Of 49 heads catalogued in 1793, a total of 38 originals are accounted for today, plus six variants that were not part of the set of 49. These heads sustain the romantic myth of the mad, solitary genius, but a stylistic analysis puts these heads squarely in the esthetic and philosophical context of their time. This analysis reveals a virtuoso artist, recognized, sought after throughout Eastern Europe, scion of a family of famous sculptors, welcomed in the studios of the greatest artists of his time. Although Messerschmidt trained in the Rococo tradition of sculpture, he is the harbinger of the movement of art toward the classicism of antiquity. Sickly it is true, aggressive and uncouth with those around him, Messerschmidt was nonetheless aware of the philosophical and artistic movements of his time: Enlightenment ideas, esoteric knowledge, the magnetism of Franz Anton Mesmer, pathognomonic analysis, the Swiss Johann Kaspar Lavater’s physiognomy, the somnambulism induced by A. M. J. Chastenet de Puységur.

Messerschmidt’s stylistic evolution can be detached from the psychological crisis of 1771, insofar as his art presents perceptible changes from the pivotal period between 1767 and 1769 when he received the commission for the bust of van Swieten. This stylistic and esthetic progression was consolidated with the realization circa 1780 of the spectacular lead-tin cast of the head known as Capuchin.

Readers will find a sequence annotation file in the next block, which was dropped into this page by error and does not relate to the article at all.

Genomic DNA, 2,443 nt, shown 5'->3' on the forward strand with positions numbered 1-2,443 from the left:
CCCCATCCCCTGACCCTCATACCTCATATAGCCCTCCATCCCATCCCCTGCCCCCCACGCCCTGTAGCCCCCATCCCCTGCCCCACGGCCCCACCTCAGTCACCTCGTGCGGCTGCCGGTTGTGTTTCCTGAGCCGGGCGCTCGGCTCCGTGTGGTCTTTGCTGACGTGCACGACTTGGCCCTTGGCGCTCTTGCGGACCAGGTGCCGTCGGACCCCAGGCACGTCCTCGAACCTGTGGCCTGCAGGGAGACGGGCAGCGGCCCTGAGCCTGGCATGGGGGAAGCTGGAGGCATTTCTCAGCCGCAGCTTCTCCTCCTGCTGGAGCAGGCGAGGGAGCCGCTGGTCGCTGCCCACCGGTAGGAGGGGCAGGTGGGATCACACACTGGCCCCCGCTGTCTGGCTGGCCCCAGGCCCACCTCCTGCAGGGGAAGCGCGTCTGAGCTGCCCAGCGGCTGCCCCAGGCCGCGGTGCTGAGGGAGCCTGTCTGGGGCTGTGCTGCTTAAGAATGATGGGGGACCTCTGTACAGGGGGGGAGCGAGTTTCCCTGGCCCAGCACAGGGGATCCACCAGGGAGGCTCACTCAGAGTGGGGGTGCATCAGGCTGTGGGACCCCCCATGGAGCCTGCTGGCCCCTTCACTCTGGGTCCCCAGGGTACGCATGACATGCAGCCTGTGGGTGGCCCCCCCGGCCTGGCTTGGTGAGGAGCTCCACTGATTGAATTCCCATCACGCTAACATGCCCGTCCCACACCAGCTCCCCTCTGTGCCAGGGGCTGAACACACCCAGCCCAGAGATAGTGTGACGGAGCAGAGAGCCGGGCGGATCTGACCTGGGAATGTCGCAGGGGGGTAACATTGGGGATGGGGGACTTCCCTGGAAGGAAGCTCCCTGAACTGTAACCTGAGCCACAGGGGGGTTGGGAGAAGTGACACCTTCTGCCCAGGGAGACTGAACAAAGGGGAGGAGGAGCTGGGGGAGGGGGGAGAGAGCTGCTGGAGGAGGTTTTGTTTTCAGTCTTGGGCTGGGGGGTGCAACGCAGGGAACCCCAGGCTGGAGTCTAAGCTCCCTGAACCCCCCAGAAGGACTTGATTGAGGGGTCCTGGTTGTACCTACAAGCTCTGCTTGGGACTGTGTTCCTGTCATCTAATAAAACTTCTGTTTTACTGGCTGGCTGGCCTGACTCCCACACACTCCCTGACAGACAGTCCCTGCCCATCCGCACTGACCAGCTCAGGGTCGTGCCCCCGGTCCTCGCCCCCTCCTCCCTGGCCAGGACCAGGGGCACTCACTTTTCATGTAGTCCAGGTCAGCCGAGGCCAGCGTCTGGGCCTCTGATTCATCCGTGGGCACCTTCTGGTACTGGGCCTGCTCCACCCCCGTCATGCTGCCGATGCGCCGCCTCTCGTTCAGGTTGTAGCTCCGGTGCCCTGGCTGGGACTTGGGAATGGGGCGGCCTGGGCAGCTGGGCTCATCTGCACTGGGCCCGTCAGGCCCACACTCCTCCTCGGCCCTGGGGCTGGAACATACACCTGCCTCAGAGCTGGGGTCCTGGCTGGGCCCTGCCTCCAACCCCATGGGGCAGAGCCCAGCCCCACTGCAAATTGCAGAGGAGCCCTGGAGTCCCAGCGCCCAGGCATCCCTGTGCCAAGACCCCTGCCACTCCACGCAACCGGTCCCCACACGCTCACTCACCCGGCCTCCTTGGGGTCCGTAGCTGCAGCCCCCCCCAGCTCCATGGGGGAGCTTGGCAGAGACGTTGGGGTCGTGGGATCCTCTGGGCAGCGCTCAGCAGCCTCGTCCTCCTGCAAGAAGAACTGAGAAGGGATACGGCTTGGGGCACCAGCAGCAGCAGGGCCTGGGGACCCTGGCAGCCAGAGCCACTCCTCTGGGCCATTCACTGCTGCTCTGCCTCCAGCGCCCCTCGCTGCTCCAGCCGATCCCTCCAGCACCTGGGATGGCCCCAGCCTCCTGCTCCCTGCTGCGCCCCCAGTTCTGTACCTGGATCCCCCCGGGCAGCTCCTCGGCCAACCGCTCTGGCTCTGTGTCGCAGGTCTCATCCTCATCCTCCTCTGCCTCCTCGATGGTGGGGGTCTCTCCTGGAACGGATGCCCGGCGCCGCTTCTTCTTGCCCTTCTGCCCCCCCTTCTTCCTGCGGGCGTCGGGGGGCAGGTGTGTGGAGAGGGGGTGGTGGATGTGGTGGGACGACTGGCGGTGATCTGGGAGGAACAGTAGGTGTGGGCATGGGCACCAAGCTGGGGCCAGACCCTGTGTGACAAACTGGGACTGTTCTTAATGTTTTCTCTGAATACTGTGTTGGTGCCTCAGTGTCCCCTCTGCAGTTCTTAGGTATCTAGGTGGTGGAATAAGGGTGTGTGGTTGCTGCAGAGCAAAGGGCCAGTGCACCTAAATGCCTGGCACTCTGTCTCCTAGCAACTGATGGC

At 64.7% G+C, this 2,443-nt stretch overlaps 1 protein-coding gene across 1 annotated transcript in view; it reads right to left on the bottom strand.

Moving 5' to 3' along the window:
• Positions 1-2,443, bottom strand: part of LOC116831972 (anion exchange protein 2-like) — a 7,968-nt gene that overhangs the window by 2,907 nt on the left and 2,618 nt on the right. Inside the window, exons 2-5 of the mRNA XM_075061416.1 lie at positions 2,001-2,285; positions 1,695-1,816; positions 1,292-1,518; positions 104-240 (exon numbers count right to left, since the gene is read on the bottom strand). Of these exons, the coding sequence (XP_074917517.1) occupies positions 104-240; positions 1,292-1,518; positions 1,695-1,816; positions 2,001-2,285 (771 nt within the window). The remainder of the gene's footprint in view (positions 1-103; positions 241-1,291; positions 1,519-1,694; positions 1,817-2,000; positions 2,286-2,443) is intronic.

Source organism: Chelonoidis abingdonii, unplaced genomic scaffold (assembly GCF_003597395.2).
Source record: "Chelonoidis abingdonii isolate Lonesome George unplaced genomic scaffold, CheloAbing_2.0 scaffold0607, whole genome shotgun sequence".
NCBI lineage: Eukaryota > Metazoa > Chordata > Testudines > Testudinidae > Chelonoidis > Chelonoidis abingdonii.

From the outset, then, Messerschmidt proved innovative and distanced himself from the official Rococo style, a tendency that quickly became marked in his portraiture. Messerschmidt abandoned the bust, which was a pretext for spectacular and dramatic effects of draped clothing or for decorative and symbolic elements like medals, jewelry, symbols of the subject’s power and status. Instead, he used a frontal representation of a bare head, in contrast to the official portraits of that time in which the subjects were bewigged.